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dc.contributor.authorDillon, Andrew
dc.contributor.editorKraft, Donald H.en_US
dc.date.accessioned2006-06-07T00:00:01Z
dc.date.available2010-06-18T23:35:00Z
dc.date.issued2000en_US
dc.date.submitted2006-06-07en_US
dc.identifier.citationSpatial semantics: How users derive shape from information space 2000, 51(6):521-528 Journal of the American Society for Information Scienceen_US
dc.identifier.urihttp://hdl.handle.net/10150/105822
dc.description.abstractThis is a preprint of a paper published (with a slightly different title: Spatial semantics and individual differences in the perception of shape in information space) in the Journal of the American Society for Information Science, 51(6), 521-528. Abstract: User problems with large information spaces multiply in complexity when we enter the digital domain. Virtual information environments can offer 3-D representations, reconfigurations and access to large databases that can overwhelm many usersâ abilities to filter and represent. As a result, users frequently experience disorientation in navigating large digital spaces to locate and use information. To date, the research response has been predominantly based on the analysis of visual navigational aids that might support users' bottom-up processing of the spatial display. In the present paper an emerging alternative is considered that places greater emphasis on the top-down application of semantic knowledge by the user gleaned from their experiences within the socio-cognitive context of information production and consumption. A distinction between spatial and semantic cues is introduced and existing empirical data are reviewed that highlight the differential reliance on spatial or semantic information as domain expertise of the user increases. The conclusion is reached that interfaces for shaping information should be built on an increasing analysis of users' semantic processing.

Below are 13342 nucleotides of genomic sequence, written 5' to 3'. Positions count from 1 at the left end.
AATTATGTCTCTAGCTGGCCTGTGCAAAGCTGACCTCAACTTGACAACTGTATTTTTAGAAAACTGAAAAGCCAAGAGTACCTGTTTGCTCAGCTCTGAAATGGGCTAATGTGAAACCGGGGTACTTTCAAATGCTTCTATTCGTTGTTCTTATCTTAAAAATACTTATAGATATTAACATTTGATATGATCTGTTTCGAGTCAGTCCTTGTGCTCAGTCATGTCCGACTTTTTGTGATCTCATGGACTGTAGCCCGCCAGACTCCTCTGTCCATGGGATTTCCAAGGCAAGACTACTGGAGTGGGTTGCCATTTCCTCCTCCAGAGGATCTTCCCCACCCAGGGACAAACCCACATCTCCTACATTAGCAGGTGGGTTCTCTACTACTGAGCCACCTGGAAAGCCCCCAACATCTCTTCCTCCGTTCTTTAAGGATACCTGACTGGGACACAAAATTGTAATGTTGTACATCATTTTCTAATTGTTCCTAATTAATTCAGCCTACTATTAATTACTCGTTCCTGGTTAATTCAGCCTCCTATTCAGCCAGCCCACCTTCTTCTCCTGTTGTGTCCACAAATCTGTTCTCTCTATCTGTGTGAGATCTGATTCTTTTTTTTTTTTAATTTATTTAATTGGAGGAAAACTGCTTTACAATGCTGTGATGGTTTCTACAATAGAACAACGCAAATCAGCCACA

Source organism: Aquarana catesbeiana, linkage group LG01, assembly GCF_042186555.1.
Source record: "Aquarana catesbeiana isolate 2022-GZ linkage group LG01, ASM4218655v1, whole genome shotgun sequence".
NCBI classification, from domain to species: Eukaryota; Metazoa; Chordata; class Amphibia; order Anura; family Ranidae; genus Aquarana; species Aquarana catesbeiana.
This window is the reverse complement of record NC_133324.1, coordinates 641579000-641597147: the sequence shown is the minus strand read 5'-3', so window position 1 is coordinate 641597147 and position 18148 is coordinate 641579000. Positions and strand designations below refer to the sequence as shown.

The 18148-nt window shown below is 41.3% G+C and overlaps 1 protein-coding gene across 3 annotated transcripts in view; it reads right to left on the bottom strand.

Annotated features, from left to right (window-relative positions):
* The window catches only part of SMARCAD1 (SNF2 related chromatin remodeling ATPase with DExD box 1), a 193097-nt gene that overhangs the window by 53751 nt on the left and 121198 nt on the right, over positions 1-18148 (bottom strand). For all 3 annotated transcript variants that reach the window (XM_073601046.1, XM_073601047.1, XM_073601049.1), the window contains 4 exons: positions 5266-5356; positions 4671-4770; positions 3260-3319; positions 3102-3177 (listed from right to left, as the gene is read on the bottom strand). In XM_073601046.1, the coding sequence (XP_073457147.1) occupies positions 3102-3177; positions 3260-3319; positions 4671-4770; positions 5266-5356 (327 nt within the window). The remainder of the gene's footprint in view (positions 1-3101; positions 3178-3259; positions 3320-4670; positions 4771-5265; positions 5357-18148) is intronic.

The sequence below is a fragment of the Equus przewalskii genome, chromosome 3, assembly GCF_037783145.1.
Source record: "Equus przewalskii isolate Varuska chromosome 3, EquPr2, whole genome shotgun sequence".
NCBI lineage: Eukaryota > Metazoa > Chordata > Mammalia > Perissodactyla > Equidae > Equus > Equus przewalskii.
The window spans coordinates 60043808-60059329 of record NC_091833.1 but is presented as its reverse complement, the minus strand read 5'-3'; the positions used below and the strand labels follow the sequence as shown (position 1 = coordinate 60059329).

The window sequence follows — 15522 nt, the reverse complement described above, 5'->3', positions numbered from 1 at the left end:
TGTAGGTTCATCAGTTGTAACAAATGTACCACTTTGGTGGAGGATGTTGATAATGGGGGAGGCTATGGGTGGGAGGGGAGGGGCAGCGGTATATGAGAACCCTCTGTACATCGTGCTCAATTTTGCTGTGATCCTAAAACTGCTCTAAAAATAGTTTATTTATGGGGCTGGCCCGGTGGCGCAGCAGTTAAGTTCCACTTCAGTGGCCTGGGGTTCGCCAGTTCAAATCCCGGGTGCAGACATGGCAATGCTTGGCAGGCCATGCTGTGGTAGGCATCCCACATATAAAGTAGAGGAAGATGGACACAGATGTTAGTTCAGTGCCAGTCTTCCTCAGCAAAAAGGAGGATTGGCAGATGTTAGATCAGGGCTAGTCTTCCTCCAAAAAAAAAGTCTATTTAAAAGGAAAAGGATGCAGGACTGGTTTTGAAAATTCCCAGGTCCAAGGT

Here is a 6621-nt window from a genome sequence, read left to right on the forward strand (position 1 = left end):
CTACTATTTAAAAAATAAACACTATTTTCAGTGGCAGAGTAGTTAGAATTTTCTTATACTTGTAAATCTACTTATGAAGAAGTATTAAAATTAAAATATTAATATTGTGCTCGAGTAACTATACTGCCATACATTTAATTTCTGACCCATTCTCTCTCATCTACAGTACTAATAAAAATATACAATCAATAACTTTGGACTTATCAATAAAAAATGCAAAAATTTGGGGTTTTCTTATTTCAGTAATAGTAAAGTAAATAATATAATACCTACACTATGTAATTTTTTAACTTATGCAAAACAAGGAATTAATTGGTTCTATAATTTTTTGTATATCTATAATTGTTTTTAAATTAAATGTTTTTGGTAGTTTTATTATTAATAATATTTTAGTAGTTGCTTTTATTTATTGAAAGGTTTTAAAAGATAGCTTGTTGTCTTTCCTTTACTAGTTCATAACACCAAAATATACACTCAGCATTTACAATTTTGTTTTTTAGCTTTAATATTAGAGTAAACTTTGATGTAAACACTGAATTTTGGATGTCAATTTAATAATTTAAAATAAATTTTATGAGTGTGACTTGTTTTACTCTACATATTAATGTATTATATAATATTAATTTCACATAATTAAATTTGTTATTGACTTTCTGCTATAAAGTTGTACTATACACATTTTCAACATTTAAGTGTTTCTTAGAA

dc.format.mimetypeapplication/pdfen_US
dc.language.isoenen_US
dc.subjectHuman Computer Interactionen_US
dc.titleSpatial semantics: How users derive shape from information spaceen_US
dc.typeJournal Article (Paginated)en_US
dc.identifier.journalJournal of the American Society for Information Scienceen_US
refterms.dateFOA2018-08-21T14:47:05Z
html.description.abstractThis is a preprint of a paper published (with a slightly different title: Spatial semantics and individual differences in the perception of shape in information space) in the Journal of the American Society for Information Science, 51(6), 521-528. Abstract: User problems with large information spaces multiply in complexity when we enter the digital domain. Virtual information environments can offer 3-D representations, reconfigurations and access to large databases that can overwhelm many usersâ abilities to filter and represent. As a result, users frequently experience disorientation in navigating large digital spaces to locate and use information. To date, the research response has been predominantly based on the analysis of visual navigational aids that might support users' bottom-up processing of the spatial display. In the present paper an emerging alternative is considered that places greater emphasis on the top-down application of semantic knowledge by the user gleaned from their experiences within the socio-cognitive context of information production and consumption. A distinction between spatial and semantic cues is introduced and existing empirical data are reviewed that highlight the differential reliance on spatial or semantic information as domain expertise of the user increases. The conclusion is reached that interfaces for shaping information should be built on an increasing analysis of users' semantic processing.


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